- Composers in the Movies: Studies in Musical Biography
There has been a great deal written about movies, movie music, and composers, but John Tibbetts's Composers in the Movies: Studies in Musical Biography is the first to explore the history of feature films and documentaries specifically about composers. For many viewers, these films served, and continue to serve, as introductions to these composers and their music. For example, the film Amadeus (1984) introduced many moviegoers to Mozart and his works. Who can forget the dramatic scene in which Mozart (Tom Hulce) dictates, with his dying breath, sections of his Requiem to "rival" Salieri (F. Murray Abraham)? In his introduction, Tibbetts acknowledges his fondness for composer biopics, applauding them especially for their inclusion of great music, which plays an important part in "enhancing the image and enlivening the biography" (p. 3). He also admits, and discusses throughout the book, that accuracy has not always been a hallmark of these productions. He concludes that, since Hollywood studios had full research resources at their disposal, "any alterations in the historical record were made deliberately, according to the working contexts of industry and consumer exigencies and demands" (p. 3).
An associate professor in theater and film studies at the University of Kansas, Tibbetts considers commercial films from Hollywood, independent films, and documentaries produced for television and the big screen, dividing the book into roughly four sections. The first deals with composer biopics created during Hollywood's "studio era," 1930–1960, with one chapter being devoted to A Song to Remember (1945), based [End Page 979] on the life of Chopin and starring Cornel Wilde. Next Tibbetts examines biopics of popular and "Tin Pan-Alley" composers. Chapters 4 and 5 are biographical sketches of filmmakers Ken Russell and Tony Palmer. The final chapter focuses on more recent films, such as Amadeus (1984), and Testimony (1987) about Shostakovich.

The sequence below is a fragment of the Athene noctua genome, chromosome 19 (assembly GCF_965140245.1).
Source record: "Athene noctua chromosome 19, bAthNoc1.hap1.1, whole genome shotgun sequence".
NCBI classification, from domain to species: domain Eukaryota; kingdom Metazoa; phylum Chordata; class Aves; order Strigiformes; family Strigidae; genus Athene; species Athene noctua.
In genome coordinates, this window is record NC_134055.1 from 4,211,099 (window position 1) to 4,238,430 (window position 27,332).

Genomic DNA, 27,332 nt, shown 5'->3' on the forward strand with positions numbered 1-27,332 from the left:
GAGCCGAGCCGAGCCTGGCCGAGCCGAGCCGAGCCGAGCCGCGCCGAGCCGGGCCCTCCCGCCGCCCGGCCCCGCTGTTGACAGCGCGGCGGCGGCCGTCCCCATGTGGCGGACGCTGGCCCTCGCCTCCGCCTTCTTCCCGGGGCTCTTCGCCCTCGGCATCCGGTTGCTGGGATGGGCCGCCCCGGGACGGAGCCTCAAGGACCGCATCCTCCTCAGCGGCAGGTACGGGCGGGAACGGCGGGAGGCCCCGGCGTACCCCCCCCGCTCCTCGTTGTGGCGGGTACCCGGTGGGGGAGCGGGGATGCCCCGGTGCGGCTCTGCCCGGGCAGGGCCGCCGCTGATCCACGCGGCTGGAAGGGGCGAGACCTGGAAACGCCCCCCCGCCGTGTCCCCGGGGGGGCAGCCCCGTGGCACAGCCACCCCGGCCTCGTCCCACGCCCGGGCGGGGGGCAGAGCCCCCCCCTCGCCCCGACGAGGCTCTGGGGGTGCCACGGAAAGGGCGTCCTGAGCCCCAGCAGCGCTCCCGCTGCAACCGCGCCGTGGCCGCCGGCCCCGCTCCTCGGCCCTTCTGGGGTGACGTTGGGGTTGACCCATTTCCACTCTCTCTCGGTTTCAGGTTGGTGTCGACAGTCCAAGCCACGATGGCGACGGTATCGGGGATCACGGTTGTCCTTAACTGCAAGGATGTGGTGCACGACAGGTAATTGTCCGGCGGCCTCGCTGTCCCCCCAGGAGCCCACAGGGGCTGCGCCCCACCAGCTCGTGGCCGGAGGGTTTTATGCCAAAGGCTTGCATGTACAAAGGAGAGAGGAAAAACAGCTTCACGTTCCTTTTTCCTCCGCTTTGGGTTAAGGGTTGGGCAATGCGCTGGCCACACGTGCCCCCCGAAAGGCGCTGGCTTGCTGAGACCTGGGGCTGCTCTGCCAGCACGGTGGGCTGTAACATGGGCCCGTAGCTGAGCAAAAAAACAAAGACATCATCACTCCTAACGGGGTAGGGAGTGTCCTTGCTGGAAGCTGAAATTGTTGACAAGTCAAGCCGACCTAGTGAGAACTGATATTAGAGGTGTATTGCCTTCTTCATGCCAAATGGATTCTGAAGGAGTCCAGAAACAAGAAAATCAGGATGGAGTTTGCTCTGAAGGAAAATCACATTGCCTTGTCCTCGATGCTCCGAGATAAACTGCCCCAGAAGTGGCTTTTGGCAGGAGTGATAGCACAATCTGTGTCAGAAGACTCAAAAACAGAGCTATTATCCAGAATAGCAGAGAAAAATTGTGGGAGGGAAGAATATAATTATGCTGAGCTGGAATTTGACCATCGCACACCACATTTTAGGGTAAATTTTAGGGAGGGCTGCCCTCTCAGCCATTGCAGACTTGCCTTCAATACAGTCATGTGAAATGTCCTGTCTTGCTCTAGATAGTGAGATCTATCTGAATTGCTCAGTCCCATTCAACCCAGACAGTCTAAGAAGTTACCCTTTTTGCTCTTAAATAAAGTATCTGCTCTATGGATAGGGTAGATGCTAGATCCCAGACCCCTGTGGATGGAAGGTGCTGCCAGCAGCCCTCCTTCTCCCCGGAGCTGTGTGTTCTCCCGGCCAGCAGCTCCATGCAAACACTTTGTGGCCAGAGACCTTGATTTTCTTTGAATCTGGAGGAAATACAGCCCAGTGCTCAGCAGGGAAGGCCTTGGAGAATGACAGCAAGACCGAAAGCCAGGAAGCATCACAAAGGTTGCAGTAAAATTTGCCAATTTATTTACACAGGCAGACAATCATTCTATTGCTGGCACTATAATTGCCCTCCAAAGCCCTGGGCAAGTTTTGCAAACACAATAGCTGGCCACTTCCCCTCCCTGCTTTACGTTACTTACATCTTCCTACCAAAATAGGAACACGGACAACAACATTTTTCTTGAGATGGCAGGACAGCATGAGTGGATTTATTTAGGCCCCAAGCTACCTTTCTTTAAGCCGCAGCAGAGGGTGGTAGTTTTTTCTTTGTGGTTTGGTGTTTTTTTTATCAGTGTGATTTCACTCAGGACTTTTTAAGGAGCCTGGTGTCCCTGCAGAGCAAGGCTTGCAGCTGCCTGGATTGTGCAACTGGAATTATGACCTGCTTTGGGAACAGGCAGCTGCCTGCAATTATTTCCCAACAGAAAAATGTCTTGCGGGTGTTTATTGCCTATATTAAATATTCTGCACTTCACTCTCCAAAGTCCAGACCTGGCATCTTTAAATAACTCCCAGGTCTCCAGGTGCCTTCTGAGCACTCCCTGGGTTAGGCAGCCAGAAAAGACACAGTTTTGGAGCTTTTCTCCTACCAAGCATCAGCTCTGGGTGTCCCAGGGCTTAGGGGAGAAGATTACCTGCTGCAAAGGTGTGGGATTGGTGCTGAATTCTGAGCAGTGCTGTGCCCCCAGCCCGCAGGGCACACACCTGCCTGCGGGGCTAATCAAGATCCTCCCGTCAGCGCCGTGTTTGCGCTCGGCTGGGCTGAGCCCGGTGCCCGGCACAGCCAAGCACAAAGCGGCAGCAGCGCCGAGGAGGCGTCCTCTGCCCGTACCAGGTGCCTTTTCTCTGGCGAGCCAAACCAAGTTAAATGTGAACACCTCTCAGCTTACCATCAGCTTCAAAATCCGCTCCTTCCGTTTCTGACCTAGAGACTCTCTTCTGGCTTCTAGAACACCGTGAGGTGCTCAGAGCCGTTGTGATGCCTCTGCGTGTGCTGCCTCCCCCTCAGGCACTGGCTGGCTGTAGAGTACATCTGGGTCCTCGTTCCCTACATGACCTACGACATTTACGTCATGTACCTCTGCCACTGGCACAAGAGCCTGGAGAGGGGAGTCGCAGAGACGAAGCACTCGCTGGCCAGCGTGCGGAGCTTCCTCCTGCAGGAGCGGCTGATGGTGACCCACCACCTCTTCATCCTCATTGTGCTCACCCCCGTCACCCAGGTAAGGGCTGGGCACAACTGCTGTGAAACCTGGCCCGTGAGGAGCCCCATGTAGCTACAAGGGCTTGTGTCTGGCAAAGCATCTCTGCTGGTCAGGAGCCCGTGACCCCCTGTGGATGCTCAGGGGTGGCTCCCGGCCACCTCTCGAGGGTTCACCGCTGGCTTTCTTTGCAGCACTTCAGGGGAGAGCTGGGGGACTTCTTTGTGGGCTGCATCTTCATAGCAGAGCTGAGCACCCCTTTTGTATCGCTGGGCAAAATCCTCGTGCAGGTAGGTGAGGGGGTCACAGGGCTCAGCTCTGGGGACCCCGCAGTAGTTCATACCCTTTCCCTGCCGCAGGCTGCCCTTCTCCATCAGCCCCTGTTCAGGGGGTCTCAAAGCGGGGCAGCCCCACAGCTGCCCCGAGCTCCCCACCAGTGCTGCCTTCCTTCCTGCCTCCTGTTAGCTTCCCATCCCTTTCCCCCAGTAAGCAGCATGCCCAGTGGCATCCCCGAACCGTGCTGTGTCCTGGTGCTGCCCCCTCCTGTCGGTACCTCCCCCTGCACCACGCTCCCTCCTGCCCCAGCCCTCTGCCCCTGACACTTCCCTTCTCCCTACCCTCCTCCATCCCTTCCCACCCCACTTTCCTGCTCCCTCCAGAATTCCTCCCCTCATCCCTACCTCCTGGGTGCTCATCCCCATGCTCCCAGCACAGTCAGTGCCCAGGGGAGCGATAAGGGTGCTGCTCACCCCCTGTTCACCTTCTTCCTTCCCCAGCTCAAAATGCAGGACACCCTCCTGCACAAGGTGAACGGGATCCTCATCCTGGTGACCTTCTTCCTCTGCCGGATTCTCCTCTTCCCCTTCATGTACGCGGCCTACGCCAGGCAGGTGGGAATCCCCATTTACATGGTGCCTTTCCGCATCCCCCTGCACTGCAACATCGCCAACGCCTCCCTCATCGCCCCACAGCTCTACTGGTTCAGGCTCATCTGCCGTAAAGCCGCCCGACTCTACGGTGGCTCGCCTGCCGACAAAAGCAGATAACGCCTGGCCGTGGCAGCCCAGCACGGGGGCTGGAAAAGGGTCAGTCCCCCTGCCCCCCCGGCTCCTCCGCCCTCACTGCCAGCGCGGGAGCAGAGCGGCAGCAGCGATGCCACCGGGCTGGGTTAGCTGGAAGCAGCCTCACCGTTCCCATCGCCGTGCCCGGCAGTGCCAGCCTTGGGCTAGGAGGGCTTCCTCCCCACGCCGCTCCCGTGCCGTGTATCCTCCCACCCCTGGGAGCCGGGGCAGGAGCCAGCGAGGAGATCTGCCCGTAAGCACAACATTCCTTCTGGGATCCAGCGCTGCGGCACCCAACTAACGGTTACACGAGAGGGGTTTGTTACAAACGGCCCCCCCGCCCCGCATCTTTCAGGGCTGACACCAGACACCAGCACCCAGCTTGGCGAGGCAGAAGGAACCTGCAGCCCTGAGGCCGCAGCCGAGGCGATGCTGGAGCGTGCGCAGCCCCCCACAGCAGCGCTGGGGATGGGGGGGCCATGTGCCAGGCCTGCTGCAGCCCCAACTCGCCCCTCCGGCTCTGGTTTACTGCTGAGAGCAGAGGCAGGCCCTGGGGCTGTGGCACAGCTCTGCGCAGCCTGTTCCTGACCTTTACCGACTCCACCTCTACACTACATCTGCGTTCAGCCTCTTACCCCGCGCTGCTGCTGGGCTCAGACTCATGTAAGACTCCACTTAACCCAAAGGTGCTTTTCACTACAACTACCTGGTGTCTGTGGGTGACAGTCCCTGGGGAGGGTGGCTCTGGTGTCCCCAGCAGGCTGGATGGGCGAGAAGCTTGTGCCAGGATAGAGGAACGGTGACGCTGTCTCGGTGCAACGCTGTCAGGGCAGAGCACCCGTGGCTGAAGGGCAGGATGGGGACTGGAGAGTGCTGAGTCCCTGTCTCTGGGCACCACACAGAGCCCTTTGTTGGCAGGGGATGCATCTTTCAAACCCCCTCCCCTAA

In the first chapter, "The Classical Style: Composers in the Studio Era," Tibbetts describes films produced between 1930 and 1960, known by film historians as the "classical period" of the studio system and called by Tibbetts the "golden age" of the composer biopic (pp. 18–19). The films represented here were made by large Hollywood studios and by smaller British and American studios working independently or in collaboration. They represent the lives of seemingly tragic yet triumphant composers from Schubert to Johann Strauss, Jr., and Gilbert and Sullivan. Tibbetts finds the following to be among the most commonly held agendas of these productions: "1) They conform the "life" so as to make it congruent with the narrative structures and formulas common to [other genres]; 2) They "normalize" and contain the artist's life ...; 3) They pluck the musical texts out of their historical contexts ... [and] transmute them into collages and pastiches deployed via the programmatic and leitmotif techniques of late-nineteenth-century "Romantic" composers (pp. 20–21).
Tibbetts presents these films chronologically and, for each film, gives a synopsis as well as its history in terms of release dates, production problems, remakes, historical accuracy, and reception. The sheer number of titles cited here—including original productions, remakes, and derivative titles —leaves the narrative flow somewhat bogged down.
From the same era, Tibbetts devotes an entire chapter to the commercially successful film A Song to Remember (1945) starring Cornel Wilde as Frédéric Chopin and Merle Oberon as George Sand. Clearly, this film made a life-long impression on Tibbetts. He describes his first viewing of the wholly fabricated scene in which "Chopin embarks on a suicidal concert tour to aid Polish freedom fighters. He hunches over the piano. Suddenly, a spot of blood spatters onto the keyboard." This left a lingering memory in the mind of the 10-year-old Tibbetts, leading him to seek out information about Chopin and, ultimately, to discover other composer biopics. Tibbetts's discussion of this film goes beyond the brief descriptions from the first chapter and delves into issues concerning Chopin's personal life, his masculinity...